Premise Liability and What it Means for You
Premise liability refers to the responsibility a property owner has concerning their property. Property owners of businesses, stores, etc., have a duty to anyone who comes onto their property to keep it safe. If they do not fulfill this duty, they are considered by law to be in breach and liable for damages or any injuries that result from this.
What Qualifies as a Premise Liability Case?
If you were walking around your neighborhood and were attacked by a dog, or you slipped and fell because of a broken handrail in a store, or your child dove into the shallow end of an unsupervised pool, injuries from any of these examples would qualify as a premise liability case.
Slip and fall accidents might be the most common and well-known type of premise liability case. They involve injuries that result from hazardous conditions at a store or business.
How Do You Win a Premise Liability Case?
Premise liability is a type of personal injury case, so it requires you to show that the property owner owed you a duty of care, they breached that duty by negligence or omission, and you suffered an injury as a result. In South Carolina, any person with reasonable permission to be on a property is owed a duty by the property owners. For example, if a customer at a public store is injured, the store owner does have a duty of care. However, suppose you are injured after trespassing on private land. In that case, you will be less to win a premise liability case because it is challenging to show that the property owner owed any duty of care.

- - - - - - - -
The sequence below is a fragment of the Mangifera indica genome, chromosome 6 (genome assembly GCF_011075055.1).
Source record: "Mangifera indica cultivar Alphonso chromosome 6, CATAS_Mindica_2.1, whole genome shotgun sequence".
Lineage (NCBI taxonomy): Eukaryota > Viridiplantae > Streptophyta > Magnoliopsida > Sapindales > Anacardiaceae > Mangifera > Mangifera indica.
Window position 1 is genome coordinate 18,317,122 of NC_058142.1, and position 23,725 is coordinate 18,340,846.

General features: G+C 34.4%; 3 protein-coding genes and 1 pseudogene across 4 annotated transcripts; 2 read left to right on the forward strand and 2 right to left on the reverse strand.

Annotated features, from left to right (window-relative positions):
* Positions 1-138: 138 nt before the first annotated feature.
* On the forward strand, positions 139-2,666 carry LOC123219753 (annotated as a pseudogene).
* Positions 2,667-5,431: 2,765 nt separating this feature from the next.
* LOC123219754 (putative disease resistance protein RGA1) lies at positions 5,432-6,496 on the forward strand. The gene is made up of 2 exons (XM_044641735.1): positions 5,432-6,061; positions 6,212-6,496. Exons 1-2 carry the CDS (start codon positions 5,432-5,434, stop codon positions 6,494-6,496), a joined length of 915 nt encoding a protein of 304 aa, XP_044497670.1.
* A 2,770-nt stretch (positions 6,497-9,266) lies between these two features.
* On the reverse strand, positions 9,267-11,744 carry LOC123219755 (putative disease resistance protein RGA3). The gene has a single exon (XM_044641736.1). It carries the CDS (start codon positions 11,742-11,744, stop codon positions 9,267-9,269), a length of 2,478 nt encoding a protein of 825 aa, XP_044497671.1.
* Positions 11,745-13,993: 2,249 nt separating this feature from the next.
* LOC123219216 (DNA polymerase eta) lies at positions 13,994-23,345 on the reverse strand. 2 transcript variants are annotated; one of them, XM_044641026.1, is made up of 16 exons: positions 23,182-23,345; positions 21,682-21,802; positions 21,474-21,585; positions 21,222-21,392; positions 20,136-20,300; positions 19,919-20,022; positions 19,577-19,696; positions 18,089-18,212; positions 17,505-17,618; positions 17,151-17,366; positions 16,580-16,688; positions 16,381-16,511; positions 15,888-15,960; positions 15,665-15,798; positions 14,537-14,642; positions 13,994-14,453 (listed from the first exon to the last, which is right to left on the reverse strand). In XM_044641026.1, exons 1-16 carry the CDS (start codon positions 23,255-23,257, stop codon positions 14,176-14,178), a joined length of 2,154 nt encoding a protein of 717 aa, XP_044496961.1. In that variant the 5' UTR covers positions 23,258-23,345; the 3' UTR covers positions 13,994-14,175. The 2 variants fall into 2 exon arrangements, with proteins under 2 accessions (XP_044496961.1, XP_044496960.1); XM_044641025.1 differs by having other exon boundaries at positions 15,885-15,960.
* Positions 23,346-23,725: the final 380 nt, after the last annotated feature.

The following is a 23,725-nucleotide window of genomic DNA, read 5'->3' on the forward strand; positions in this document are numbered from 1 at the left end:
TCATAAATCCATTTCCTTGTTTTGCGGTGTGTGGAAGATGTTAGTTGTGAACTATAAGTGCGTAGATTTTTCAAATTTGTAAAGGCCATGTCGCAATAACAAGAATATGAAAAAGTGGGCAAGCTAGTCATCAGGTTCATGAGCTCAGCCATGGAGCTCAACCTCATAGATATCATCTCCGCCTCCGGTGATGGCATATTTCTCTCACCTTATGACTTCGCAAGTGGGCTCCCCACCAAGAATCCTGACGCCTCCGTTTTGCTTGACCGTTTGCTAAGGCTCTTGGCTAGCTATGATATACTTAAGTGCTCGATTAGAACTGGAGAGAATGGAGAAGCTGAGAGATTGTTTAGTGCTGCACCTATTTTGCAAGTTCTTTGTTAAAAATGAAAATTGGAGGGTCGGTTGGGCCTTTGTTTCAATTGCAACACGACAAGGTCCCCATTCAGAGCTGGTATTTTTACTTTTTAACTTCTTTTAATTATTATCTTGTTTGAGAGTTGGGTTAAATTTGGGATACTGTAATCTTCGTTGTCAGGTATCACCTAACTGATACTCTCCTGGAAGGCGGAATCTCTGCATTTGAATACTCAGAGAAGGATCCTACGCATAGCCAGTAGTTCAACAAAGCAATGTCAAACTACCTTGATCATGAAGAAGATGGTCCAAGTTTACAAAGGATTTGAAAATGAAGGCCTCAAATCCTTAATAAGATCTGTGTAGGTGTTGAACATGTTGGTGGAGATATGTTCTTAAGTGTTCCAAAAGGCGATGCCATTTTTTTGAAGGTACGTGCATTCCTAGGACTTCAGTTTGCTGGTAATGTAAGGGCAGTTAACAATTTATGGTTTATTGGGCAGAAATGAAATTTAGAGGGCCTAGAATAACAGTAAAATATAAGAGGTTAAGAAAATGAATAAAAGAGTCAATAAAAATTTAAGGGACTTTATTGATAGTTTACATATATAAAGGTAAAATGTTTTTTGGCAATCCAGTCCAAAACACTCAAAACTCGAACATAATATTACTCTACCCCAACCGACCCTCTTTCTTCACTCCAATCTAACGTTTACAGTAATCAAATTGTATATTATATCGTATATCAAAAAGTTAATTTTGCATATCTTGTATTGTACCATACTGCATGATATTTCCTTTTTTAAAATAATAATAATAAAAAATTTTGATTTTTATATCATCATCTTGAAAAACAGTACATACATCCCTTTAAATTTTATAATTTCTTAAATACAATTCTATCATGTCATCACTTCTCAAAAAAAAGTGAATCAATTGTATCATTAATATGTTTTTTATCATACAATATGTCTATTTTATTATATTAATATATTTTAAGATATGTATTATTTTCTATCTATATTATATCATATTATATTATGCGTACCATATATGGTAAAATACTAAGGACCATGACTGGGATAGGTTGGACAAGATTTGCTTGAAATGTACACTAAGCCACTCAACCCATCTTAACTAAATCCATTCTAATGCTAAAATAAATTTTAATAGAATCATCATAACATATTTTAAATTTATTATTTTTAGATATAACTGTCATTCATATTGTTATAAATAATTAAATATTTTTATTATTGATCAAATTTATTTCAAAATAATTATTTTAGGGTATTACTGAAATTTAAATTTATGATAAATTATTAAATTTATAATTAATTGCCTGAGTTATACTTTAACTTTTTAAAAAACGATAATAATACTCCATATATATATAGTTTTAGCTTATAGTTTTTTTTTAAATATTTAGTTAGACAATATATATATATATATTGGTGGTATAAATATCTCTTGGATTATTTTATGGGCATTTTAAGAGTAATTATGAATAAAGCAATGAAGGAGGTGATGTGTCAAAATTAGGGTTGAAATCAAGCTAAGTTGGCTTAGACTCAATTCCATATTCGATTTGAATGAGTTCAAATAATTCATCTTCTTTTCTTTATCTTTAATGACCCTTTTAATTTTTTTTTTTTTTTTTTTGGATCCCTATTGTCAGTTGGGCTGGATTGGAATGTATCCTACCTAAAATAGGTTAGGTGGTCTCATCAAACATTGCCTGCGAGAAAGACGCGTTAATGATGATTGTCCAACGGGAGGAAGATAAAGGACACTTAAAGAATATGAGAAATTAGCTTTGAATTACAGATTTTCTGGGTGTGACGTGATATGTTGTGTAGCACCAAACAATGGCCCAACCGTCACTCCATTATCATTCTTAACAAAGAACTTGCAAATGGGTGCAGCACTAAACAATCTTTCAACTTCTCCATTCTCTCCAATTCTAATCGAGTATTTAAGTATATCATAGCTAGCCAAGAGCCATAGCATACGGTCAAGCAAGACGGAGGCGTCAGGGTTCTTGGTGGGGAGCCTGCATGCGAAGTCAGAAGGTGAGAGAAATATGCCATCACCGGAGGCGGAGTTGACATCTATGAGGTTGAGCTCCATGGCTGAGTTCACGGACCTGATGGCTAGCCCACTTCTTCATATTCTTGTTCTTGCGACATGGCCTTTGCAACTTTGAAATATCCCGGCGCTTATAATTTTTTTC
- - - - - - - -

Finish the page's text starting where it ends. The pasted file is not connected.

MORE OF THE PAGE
What Is A Negligent Act Or Omission?
To win a premise liability case, a negligent act or omission must be committed by the property owner. In the above example, if caused by a broken handrail, the negligent act would be that the property owner did not fix or replace the faulty handrail that led to the injury. A broken handrail is not enough in and of itself to prove negligence—you must show that the property owner created the hazardous condition, that they knew about it or should have known about it, and that they did nothing to fix the situation.
Finally, you must prove that the injuries you suffered directly resulted from the property owner’s negligence. This can be easy or difficult to prove, depending on the circumstances.
In some cases, the property owner might try to argue that your injuries were pre-existing or not the result of negligence on their part. In these circumstances, hiring an attorney to handle your premise liability case is best.
Even if the details seem cut and dry, problems arise that require expert legal help. An attorney can also help you maximize your settlement so you receive the best compensation possible.